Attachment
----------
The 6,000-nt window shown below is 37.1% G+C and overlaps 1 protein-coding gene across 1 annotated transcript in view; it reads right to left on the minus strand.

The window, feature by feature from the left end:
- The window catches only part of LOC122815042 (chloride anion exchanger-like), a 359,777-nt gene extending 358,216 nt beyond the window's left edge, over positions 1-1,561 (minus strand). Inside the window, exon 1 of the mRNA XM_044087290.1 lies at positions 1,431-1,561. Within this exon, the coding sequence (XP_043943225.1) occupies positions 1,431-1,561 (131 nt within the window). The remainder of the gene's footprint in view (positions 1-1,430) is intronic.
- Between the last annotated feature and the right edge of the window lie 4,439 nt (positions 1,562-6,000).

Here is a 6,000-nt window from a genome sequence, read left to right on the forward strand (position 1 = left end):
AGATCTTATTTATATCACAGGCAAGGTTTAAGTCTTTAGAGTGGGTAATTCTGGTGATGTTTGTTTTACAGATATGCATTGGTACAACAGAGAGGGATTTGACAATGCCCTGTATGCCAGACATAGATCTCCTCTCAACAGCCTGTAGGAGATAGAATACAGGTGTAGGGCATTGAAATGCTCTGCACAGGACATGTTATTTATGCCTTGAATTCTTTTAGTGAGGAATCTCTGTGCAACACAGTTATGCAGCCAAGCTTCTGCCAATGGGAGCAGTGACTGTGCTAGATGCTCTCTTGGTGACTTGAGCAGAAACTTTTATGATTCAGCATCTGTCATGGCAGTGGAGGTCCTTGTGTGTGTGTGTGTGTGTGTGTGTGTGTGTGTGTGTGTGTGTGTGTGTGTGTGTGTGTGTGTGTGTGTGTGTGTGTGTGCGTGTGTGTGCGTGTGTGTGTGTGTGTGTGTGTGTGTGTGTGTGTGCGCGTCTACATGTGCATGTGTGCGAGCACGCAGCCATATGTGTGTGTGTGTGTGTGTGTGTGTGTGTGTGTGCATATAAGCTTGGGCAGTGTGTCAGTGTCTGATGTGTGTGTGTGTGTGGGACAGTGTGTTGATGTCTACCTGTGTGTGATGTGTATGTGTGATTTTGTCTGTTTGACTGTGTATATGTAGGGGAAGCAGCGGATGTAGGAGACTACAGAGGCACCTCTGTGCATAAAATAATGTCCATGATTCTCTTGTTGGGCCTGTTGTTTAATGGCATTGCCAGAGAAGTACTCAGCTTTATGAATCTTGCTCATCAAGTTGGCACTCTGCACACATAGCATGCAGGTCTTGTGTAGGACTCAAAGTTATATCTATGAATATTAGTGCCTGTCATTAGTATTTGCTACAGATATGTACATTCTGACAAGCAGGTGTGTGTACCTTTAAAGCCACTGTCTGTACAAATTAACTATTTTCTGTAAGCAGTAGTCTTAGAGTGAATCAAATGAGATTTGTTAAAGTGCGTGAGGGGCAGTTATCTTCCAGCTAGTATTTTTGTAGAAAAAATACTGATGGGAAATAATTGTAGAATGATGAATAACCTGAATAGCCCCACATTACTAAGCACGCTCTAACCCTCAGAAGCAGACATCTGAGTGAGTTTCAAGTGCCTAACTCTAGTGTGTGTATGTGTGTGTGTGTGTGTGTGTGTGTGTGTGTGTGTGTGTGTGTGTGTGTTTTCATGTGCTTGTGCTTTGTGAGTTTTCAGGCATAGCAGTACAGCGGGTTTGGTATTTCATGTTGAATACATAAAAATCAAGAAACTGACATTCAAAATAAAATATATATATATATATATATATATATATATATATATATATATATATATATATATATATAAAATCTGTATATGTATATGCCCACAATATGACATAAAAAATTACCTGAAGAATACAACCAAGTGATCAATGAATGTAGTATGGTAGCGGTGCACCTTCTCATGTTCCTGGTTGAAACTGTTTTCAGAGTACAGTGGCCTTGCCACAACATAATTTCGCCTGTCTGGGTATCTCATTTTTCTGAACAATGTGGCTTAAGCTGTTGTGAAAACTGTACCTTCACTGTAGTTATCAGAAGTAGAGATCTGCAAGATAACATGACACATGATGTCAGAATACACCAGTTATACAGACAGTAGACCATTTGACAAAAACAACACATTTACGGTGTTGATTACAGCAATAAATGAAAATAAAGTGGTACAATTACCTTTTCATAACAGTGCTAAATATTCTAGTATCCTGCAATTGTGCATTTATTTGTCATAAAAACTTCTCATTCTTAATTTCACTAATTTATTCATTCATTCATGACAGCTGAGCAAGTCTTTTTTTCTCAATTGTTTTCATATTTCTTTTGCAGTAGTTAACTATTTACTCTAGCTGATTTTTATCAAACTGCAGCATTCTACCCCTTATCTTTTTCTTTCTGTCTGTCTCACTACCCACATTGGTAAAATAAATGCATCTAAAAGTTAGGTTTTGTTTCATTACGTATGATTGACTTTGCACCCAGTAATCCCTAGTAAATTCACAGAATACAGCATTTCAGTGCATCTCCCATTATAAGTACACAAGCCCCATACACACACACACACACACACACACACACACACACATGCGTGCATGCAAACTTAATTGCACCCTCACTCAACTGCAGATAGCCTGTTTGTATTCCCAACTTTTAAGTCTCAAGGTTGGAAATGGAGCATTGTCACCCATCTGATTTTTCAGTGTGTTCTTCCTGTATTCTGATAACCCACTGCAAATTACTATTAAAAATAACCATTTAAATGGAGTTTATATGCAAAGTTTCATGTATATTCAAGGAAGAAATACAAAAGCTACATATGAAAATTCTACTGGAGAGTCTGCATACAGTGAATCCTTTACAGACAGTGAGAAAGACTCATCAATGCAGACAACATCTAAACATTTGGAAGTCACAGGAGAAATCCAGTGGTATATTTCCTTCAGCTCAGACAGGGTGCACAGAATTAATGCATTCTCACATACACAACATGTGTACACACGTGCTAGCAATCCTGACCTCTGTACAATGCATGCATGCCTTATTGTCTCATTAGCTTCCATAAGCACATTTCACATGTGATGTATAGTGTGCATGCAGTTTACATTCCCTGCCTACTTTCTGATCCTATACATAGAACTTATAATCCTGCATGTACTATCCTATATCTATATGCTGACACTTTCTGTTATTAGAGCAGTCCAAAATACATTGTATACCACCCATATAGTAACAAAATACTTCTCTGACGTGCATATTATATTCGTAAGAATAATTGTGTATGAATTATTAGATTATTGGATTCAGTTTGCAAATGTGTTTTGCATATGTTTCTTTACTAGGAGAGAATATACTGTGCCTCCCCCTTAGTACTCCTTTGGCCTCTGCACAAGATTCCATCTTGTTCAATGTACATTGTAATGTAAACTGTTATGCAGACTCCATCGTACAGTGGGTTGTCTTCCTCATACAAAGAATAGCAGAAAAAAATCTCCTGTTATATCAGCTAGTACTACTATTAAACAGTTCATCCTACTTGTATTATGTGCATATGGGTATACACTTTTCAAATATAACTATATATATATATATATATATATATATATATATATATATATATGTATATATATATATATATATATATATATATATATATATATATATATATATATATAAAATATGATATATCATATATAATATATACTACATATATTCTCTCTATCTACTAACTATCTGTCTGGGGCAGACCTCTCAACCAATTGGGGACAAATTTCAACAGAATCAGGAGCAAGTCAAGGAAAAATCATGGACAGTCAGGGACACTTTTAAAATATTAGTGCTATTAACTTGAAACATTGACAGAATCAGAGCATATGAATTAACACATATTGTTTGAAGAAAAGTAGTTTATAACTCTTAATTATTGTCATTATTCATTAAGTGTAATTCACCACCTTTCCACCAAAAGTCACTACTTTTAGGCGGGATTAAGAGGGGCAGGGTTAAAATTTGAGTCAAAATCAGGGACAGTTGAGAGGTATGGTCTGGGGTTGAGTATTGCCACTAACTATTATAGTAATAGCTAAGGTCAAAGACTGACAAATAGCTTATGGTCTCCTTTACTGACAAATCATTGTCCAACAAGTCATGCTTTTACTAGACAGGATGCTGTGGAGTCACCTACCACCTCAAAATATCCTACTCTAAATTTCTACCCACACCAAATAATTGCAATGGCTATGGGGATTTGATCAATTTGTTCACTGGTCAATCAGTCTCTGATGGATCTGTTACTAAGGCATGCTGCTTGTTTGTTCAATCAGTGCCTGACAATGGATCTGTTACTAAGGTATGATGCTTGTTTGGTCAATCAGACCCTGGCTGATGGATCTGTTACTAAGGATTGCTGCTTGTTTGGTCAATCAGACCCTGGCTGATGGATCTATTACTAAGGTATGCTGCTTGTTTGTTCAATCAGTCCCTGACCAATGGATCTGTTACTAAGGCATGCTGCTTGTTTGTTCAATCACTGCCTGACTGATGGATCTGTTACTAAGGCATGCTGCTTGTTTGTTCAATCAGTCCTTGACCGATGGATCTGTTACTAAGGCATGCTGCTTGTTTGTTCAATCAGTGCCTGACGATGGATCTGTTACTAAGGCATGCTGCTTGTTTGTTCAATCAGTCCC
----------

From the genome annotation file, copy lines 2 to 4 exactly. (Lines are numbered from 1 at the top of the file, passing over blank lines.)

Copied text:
The window, feature by feature from the left end:
- The window catches only part of LOC122815042 (chloride anion exchanger-like), a 359,777-nt gene extending 358,216 nt beyond the window's left edge, over positions 1-1,561 (minus strand). Inside the window, exon 1 of the mRNA XM_044087290.1 lies at positions 1,431-1,561. Within this exon, the coding sequence (XP_043943225.1) occupies positions 1,431-1,561 (131 nt within the window). The remainder of the gene's footprint in view (positions 1-1,430) is intronic.
- Between the last annotated feature and the right edge of the window lie 4,439 nt (positions 1,562-6,000).